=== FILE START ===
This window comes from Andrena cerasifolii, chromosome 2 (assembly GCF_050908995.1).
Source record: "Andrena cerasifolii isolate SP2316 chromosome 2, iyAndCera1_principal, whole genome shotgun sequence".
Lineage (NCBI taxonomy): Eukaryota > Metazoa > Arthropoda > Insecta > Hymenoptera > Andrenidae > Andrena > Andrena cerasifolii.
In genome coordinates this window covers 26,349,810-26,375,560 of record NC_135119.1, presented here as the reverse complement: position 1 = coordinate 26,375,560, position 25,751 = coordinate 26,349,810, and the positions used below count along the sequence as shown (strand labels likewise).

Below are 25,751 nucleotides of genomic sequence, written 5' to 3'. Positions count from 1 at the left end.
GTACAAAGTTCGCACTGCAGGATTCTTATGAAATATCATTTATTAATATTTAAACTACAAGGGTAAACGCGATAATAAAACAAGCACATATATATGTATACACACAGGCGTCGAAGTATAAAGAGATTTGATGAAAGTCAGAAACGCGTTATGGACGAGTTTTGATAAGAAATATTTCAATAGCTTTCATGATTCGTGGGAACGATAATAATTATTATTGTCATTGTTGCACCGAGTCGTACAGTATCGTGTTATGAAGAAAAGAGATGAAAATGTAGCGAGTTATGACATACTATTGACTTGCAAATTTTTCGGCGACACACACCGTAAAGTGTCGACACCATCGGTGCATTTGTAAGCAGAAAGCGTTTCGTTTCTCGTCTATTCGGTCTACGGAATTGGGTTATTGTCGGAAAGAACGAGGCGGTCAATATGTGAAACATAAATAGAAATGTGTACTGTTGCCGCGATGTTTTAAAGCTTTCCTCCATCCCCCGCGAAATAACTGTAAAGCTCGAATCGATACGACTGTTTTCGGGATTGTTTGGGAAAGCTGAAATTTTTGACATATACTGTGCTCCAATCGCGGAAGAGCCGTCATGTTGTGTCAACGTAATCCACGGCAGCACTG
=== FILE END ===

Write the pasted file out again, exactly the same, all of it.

This window comes from Andrena cerasifolii, chromosome 2 (assembly GCF_050908995.1).
Source record: "Andrena cerasifolii isolate SP2316 chromosome 2, iyAndCera1_principal, whole genome shotgun sequence".
Lineage (NCBI taxonomy): Eukaryota > Metazoa > Arthropoda > Insecta > Hymenoptera > Andrenidae > Andrena > Andrena cerasifolii.
In genome coordinates this window covers 26,349,810-26,375,560 of record NC_135119.1, presented here as the reverse complement: position 1 = coordinate 26,375,560, position 25,751 = coordinate 26,349,810, and the positions used below count along the sequence as shown (strand labels likewise).

Below are 25,751 nucleotides of genomic sequence, written 5' to 3'. Positions count from 1 at the left end.
GTACAAAGTTCGCACTGCAGGATTCTTATGAAATATCATTTATTAATATTTAAACTACAAGGGTAAACGCGATAATAAAACAAGCACATATATATGTATACACACAGGCGTCGAAGTATAAAGAGATTTGATGAAAGTCAGAAACGCGTTATGGACGAGTTTTGATAAGAAATATTTCAATAGCTTTCATGATTCGTGGGAACGATAATAATTATTATTGTCATTGTTGCACCGAGTCGTACAGTATCGTGTTATGAAGAAAAGAGATGAAAATGTAGCGAGTTATGACATACTATTGACTTGCAAATTTTTCGGCGACACACACCGTAAAGTGTCGACACCATCGGTGCATTTGTAAGCAGAAAGCGTTTCGTTTCTCGTCTATTCGGTCTACGGAATTGGGTTATTGTCGGAAAGAACGAGGCGGTCAATATGTGAAACATAAATAGAAATGTGTACTGTTGCCGCGATGTTTTAAAGCTTTCCTCCATCCCCCGCGAAATAACTGTAAAGCTCGAATCGATACGACTGTTTTCGGGATTGTTTGGGAAAGCTGAAATTTTTGACATATACTGTGCTCCAATCGCGGAAGAGCCGTCATGTTGTGTCAACGTAATCCACGGCAGCACTG